In 2000 Finnish researcher Antti Revonsuo proposed a new theory for interpreting dreams. It has become known as the “Threat Simulation Theory.”
The theory proposes that dreaming is a defense mechanism. It serves a biological function by simulating threatening events. The theory suggests that the brain selects waking events that pose a threat to your safety.
Then during the majority of dreams your brain simulates these events over and over again. The threats are replayed in various combinations.
In this way the brain is able to practice how it perceives threats. It also “rehearses” threat avoidance.
A 2006 study tested this theory using a sample of 212 recurrent dreams. It provided some support for the theory. Sixty-six percent of the dream reports contained one or more threats.
These threats tended to put the dreamer in danger. Dreamers tended to take reasonable defensive or evasive actions.
But less than 15 percent of the dreams depicted realistic situations that would be critical for survival when awake. Also, dreamers rarely succeeded in fleeing the threat.
The theory also suggests that your “threat simulation system” would be highly active if you live in a dangerous environment. It would be less active if you live in relative safety.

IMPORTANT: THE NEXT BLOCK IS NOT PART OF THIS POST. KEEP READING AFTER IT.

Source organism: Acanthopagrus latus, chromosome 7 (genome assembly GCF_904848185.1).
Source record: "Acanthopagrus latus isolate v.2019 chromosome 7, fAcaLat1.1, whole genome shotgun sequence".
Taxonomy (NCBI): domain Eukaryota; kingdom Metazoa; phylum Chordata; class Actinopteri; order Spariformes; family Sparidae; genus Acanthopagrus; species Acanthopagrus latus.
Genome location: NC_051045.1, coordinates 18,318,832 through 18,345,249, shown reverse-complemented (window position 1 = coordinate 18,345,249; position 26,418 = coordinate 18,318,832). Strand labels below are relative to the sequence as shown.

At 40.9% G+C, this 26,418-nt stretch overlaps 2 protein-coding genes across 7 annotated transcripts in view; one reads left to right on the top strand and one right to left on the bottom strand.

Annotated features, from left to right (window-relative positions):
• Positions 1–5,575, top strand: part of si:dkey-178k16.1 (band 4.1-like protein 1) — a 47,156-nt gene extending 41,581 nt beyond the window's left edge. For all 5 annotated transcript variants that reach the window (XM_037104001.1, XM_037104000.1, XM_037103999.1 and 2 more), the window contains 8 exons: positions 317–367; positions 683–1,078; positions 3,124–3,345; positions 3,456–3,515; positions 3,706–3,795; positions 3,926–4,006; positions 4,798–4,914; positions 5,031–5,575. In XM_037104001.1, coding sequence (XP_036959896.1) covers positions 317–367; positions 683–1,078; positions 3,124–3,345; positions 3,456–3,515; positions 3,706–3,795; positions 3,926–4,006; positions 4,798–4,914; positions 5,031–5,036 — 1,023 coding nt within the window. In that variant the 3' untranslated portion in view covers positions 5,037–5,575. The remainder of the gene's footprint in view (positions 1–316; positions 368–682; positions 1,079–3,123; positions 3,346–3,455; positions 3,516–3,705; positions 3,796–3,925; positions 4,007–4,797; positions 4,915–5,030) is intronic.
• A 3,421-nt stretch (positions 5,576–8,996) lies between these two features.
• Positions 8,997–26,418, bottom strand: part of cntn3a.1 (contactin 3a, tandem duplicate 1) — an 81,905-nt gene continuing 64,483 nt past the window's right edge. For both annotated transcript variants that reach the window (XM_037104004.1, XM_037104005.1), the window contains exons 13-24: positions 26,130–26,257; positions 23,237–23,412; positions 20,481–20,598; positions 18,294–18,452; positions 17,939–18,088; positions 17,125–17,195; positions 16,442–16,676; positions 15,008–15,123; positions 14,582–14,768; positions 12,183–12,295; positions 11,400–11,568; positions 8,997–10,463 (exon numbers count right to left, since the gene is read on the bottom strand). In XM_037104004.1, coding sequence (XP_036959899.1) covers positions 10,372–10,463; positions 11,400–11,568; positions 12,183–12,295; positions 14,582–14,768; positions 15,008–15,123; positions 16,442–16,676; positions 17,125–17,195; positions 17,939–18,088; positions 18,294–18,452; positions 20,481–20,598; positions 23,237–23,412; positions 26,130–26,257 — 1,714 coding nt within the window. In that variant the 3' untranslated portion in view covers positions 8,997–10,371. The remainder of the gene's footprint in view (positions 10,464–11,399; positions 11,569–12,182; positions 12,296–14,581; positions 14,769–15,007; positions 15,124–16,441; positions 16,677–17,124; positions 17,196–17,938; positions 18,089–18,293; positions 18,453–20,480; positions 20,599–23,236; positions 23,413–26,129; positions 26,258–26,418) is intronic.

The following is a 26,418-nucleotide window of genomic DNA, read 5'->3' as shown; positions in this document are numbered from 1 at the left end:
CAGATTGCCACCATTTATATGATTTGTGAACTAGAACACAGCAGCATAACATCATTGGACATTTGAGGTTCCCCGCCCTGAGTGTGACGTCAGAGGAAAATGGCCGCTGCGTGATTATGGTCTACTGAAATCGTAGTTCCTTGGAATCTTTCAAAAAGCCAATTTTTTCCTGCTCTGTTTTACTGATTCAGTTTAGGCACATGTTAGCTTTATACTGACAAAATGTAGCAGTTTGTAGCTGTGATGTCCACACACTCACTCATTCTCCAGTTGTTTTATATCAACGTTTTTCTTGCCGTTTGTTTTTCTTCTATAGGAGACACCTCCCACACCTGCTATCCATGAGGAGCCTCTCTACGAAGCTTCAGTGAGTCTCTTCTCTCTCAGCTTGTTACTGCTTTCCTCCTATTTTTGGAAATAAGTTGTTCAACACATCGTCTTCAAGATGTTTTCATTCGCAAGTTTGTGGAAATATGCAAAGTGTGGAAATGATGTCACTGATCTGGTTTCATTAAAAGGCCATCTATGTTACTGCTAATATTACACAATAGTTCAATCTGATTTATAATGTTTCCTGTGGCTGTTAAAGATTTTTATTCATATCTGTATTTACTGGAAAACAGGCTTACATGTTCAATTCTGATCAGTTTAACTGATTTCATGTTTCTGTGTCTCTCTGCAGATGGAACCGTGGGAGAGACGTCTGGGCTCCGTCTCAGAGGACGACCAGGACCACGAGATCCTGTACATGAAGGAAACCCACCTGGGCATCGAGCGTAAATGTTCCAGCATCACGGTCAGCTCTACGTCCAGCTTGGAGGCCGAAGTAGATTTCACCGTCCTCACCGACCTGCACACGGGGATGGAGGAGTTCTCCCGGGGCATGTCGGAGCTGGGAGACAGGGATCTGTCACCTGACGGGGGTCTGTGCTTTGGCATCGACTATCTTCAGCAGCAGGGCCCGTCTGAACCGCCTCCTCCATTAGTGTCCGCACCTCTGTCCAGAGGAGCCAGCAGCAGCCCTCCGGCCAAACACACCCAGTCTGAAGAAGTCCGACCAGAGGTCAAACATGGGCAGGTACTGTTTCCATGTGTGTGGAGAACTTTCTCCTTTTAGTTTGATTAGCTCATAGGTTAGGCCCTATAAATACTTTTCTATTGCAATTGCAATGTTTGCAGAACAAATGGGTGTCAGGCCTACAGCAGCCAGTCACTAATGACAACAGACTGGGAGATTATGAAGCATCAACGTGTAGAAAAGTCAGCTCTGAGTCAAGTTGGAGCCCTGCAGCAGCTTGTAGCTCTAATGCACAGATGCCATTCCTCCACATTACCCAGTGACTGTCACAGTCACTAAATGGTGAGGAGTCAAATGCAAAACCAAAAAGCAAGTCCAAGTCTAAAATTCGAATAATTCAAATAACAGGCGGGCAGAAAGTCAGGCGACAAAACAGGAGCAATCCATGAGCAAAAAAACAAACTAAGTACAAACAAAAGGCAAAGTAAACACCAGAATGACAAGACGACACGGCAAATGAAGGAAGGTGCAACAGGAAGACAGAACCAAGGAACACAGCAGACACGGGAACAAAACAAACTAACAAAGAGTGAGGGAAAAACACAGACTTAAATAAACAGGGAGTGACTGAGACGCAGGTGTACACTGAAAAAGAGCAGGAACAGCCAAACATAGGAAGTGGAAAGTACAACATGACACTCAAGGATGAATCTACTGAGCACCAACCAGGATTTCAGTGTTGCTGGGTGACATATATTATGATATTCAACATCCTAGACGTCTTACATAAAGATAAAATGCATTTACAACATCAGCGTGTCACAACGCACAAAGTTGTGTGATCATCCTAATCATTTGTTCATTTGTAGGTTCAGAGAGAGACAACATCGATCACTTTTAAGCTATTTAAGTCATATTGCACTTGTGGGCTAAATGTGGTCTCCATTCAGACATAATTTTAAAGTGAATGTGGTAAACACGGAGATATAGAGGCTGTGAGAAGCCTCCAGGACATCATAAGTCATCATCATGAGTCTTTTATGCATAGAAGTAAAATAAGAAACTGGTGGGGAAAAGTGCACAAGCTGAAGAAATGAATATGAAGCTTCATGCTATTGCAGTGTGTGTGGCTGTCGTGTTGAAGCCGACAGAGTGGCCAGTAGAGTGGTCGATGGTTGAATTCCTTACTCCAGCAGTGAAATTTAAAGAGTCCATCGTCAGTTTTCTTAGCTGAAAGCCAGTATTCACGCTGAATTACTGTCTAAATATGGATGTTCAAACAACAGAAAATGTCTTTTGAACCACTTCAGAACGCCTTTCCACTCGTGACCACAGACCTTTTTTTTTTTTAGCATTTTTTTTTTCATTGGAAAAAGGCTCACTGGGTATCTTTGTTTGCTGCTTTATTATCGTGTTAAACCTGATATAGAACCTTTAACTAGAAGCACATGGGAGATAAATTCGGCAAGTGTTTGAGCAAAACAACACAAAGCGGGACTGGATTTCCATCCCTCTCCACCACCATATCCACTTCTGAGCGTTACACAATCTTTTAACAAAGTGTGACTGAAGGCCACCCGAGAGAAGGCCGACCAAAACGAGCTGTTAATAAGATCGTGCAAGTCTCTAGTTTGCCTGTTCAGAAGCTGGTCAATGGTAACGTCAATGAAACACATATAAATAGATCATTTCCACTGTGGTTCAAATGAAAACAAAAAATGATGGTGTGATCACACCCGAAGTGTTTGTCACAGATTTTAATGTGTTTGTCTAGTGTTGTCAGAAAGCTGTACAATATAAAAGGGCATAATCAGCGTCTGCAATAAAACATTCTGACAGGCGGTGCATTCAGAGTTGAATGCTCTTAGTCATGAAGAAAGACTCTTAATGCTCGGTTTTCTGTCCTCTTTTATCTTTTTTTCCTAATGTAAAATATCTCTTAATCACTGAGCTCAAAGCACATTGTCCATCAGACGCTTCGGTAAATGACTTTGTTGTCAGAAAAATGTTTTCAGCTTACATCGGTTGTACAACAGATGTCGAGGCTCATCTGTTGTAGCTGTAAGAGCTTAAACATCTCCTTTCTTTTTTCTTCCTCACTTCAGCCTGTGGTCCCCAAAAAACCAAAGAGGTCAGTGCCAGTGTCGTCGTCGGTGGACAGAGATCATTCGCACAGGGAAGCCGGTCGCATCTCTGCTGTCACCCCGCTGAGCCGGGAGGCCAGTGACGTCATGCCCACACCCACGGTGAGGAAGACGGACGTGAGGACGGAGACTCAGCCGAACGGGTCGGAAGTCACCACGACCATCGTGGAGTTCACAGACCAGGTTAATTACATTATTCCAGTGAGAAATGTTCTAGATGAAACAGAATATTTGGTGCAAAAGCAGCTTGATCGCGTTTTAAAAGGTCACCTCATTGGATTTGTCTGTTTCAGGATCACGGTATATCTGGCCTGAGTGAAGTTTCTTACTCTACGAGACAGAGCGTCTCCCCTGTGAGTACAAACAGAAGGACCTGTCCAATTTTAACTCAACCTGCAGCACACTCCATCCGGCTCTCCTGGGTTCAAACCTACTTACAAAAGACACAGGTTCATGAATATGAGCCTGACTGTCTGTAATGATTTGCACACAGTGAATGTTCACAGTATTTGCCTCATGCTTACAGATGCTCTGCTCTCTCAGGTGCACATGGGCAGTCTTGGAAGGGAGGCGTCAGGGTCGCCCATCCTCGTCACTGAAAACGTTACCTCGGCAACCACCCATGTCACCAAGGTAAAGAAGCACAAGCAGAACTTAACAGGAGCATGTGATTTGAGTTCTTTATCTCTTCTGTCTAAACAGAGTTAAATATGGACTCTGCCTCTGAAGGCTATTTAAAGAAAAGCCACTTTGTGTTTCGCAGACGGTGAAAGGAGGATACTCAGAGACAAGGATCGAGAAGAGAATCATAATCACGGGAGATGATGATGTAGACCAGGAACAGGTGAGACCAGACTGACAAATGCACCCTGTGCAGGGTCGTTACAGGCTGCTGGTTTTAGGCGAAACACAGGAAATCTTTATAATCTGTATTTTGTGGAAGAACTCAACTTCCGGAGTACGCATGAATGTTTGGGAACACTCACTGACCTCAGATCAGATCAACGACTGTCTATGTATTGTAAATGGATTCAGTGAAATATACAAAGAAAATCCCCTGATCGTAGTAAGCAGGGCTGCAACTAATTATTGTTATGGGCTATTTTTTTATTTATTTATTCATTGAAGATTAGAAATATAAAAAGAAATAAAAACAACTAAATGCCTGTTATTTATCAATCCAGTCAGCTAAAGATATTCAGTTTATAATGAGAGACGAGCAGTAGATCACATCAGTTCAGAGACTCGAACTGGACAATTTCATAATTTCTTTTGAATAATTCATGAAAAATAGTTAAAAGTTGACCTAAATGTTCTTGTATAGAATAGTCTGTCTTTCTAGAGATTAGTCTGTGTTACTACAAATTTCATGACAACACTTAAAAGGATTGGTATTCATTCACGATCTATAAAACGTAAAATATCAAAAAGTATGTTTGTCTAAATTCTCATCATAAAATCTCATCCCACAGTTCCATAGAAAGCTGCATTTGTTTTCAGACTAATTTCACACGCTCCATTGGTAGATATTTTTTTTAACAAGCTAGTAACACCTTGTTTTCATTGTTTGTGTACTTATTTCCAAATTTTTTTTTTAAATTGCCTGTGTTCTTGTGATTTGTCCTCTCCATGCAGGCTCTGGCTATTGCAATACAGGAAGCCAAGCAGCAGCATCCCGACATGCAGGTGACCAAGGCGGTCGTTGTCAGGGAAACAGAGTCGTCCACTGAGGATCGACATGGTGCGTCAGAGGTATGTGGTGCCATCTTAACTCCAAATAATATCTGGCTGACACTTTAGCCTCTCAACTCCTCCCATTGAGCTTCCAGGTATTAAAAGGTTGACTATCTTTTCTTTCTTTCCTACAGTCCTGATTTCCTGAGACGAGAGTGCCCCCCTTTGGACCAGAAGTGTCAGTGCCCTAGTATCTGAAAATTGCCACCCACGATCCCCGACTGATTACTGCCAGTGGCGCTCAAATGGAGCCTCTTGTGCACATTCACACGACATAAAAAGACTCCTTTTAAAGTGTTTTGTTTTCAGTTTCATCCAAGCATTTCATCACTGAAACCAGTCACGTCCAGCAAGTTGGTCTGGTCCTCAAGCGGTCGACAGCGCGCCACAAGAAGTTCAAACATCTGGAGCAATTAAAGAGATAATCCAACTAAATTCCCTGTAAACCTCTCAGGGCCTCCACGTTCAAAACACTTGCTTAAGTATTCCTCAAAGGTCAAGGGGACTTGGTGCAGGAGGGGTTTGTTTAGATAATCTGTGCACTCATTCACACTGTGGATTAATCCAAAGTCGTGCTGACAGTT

A 2005 study supported this proposal. It analyzed the dream reports of Kurdish and Finnish children. Results show that severely traumatized children had more dreams. These dreams included a higher number of threatening events.
But a 2008 study contradicted these findings. It tested the theory using 208 people who live in a high-crime area of South Africa. Their dreams were compared with those of people who live in a low-crime area in Wales.
The people in South Africa had more exposure to a recent life-threatening event. But they reported fewer threat dreams. Overall less than 20 percent of dreams featured realistic survival threats. Less than two percent of dreams included an escape from a threat.
A new review analyzed the results of these and other studies. It concludes that there is strong support for the theory.
Learn more about dreams and nightmares on SleepEducation.com.